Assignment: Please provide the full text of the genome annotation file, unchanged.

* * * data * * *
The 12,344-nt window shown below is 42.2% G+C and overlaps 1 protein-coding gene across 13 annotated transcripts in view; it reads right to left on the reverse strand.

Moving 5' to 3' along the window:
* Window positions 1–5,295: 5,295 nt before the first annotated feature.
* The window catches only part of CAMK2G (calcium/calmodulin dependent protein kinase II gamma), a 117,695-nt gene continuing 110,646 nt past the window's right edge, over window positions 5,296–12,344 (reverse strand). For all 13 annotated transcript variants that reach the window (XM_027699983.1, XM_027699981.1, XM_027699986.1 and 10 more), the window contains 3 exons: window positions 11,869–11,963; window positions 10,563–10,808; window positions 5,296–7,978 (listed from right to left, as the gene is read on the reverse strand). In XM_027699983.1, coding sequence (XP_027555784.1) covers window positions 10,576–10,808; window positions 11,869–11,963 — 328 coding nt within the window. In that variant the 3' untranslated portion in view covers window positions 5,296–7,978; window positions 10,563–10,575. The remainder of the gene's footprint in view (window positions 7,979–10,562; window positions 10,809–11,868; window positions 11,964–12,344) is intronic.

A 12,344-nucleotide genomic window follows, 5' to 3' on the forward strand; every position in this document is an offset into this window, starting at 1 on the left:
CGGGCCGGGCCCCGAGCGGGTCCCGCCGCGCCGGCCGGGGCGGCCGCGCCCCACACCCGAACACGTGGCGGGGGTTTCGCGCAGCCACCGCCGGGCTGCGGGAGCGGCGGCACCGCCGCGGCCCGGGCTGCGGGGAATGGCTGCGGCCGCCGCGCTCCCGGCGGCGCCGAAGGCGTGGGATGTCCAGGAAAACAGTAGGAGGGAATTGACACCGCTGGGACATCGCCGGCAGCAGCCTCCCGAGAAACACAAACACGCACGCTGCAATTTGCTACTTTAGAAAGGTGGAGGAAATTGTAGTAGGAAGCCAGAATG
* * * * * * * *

The 12,344-nt window shown below is 42.2% G+C and overlaps 1 protein-coding gene across 13 annotated transcripts in view; it reads right to left on the reverse strand.

Moving 5' to 3' along the window:
* Window positions 1–5,295: 5,295 nt before the first annotated feature.
* The window catches only part of CAMK2G (calcium/calmodulin dependent protein kinase II gamma), a 117,695-nt gene continuing 110,646 nt past the window's right edge, over window positions 5,296–12,344 (reverse strand). For all 13 annotated transcript variants that reach the window (XM_027699983.1, XM_027699981.1, XM_027699986.1 and 10 more), the window contains 3 exons: window positions 11,869–11,963; window positions 10,563–10,808; window positions 5,296–7,978 (listed from right to left, as the gene is read on the reverse strand). In XM_027699983.1, coding sequence (XP_027555784.1) covers window positions 10,576–10,808; window positions 11,869–11,963 — 328 coding nt within the window. In that variant the 3' untranslated portion in view covers window positions 5,296–7,978; window positions 10,563–10,575. The remainder of the gene's footprint in view (window positions 7,979–10,562; window positions 10,809–11,868; window positions 11,964–12,344) is intronic.

A 12,344-nucleotide genomic window follows, 5' to 3' on the forward strand; every position in this document is an offset into this window, starting at 1 on the left:
CGGGCCGGGCCCCGAGCGGGTCCCGCCGCGCCGGCCGGGGCGGCCGCGCCCCACACCCGAACACGTGGCGGGGGTTTCGCGCAGCCACCGCCGGGCTGCGGGAGCGGCGGCACCGCCGCGGCCCGGGCTGCGGGGAATGGCTGCGGCCGCCGCGCTCCCGGCGGCGCCGAAGGCGTGGGATGTCCAGGAAAACAGTAGGAGGGAATTGACACCGCTGGGACATCGCCGGCAGCAGCCTCCCGAGAAACACAAACACGCACGCTGCAATTTGCTACTTTAGAAAGGTGGAGGAAATTGTAGTAGGAAGCCAGAATG